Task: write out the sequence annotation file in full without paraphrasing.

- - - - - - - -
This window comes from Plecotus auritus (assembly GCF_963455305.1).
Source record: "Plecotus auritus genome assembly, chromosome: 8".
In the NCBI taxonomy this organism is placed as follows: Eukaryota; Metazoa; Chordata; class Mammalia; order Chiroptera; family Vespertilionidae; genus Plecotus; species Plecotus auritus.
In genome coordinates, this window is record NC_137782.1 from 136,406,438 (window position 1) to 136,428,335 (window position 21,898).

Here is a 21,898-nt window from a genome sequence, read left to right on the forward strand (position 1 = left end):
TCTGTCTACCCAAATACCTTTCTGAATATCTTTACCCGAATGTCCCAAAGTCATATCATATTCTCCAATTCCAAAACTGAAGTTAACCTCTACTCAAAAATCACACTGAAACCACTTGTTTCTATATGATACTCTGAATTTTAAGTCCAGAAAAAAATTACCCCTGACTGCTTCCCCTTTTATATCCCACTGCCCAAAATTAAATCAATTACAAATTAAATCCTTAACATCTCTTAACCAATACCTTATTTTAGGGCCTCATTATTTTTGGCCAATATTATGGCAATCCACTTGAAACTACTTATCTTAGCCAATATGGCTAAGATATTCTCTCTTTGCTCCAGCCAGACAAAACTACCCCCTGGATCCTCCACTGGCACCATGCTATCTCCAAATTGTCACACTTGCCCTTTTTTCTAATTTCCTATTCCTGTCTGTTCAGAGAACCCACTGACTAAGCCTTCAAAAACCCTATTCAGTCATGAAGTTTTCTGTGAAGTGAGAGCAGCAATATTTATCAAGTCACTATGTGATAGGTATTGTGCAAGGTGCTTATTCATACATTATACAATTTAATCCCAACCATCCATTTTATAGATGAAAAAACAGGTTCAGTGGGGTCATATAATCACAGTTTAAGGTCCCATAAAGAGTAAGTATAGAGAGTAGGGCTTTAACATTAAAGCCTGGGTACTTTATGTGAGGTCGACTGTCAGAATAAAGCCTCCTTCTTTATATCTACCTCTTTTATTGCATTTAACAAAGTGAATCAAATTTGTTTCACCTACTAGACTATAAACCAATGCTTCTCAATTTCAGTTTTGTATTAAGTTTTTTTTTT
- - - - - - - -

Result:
This window comes from Plecotus auritus (assembly GCF_963455305.1).
Source record: "Plecotus auritus genome assembly, chromosome: 8".
In the NCBI taxonomy this organism is placed as follows: Eukaryota; Metazoa; Chordata; class Mammalia; order Chiroptera; family Vespertilionidae; genus Plecotus; species Plecotus auritus.
In genome coordinates, this window is record NC_137782.1 from 136,406,438 (window position 1) to 136,428,335 (window position 21,898).

Here is a 21,898-nt window from a genome sequence, read left to right on the forward strand (position 1 = left end):
TCTGTCTACCCAAATACCTTTCTGAATATCTTTACCCGAATGTCCCAAAGTCATATCATATTCTCCAATTCCAAAACTGAAGTTAACCTCTACTCAAAAATCACACTGAAACCACTTGTTTCTATATGATACTCTGAATTTTAAGTCCAGAAAAAAATTACCCCTGACTGCTTCCCCTTTTATATCCCACTGCCCAAAATTAAATCAATTACAAATTAAATCCTTAACATCTCTTAACCAATACCTTATTTTAGGGCCTCATTATTTTTGGCCAATATTATGGCAATCCACTTGAAACTACTTATCTTAGCCAATATGGCTAAGATATTCTCTCTTTGCTCCAGCCAGACAAAACTACCCCCTGGATCCTCCACTGGCACCATGCTATCTCCAAATTGTCACACTTGCCCTTTTTTCTAATTTCCTATTCCTGTCTGTTCAGAGAACCCACTGACTAAGCCTTCAAAAACCCTATTCAGTCATGAAGTTTTCTGTGAAGTGAGAGCAGCAATATTTATCAAGTCACTATGTGATAGGTATTGTGCAAGGTGCTTATTCATACATTATACAATTTAATCCCAACCATCCATTTTATAGATGAAAAAACAGGTTCAGTGGGGTCATATAATCACAGTTTAAGGTCCCATAAAGAGTAAGTATAGAGAGTAGGGCTTTAACATTAAAGCCTGGGTACTTTATGTGAGGTCGACTGTCAGAATAAAGCCTCCTTCTTTATATCTACCTCTTTTATTGCATTTAACAAAGTGAATCAAATTTGTTTCACCTACTAGACTATAAACCAATGCTTCTCAATTTCAGTTTTGTATTAAGTTTTTTTTTT